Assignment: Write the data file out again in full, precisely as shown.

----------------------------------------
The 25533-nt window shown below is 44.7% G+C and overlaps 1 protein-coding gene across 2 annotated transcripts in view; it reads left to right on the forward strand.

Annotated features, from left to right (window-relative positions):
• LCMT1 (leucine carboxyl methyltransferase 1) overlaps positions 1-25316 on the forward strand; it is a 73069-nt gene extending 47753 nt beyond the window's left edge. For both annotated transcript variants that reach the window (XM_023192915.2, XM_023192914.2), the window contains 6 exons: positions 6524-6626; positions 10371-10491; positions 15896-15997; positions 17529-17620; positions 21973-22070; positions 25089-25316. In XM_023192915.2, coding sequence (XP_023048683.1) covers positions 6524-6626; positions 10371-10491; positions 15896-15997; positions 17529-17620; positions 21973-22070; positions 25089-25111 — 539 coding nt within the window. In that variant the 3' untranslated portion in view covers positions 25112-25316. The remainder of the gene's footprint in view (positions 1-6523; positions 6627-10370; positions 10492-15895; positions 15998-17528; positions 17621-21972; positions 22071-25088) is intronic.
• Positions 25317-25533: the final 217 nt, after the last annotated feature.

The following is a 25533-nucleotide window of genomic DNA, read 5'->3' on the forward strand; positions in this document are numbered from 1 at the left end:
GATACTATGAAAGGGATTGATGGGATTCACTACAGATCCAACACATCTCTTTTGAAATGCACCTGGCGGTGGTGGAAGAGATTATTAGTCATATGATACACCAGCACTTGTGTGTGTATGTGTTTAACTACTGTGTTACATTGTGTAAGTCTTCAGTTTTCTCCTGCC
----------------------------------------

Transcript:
The 25533-nt window shown below is 44.7% G+C and overlaps 1 protein-coding gene across 2 annotated transcripts in view; it reads left to right on the forward strand.

Annotated features, from left to right (window-relative positions):
• LCMT1 (leucine carboxyl methyltransferase 1) overlaps positions 1-25316 on the forward strand; it is a 73069-nt gene extending 47753 nt beyond the window's left edge. For both annotated transcript variants that reach the window (XM_023192915.2, XM_023192914.2), the window contains 6 exons: positions 6524-6626; positions 10371-10491; positions 15896-15997; positions 17529-17620; positions 21973-22070; positions 25089-25316. In XM_023192915.2, coding sequence (XP_023048683.1) covers positions 6524-6626; positions 10371-10491; positions 15896-15997; positions 17529-17620; positions 21973-22070; positions 25089-25111 — 539 coding nt within the window. In that variant the 3' untranslated portion in view covers positions 25112-25316. The remainder of the gene's footprint in view (positions 1-6523; positions 6627-10370; positions 10492-15895; positions 15998-17528; positions 17621-21972; positions 22071-25088) is intronic.
• Positions 25317-25533: the final 217 nt, after the last annotated feature.

The following is a 25533-nucleotide window of genomic DNA, read 5'->3' on the forward strand; positions in this document are numbered from 1 at the left end:
GATACTATGAAAGGGATTGATGGGATTCACTACAGATCCAACACATCTCTTTTGAAATGCACCTGGCGGTGGTGGAAGAGATTATTAGTCATATGATACACCAGCACTTGTGTGTGTATGTGTTTAACTACTGTGTTACATTGTGTAAGTCTTCAGTTTTCTCCTGCC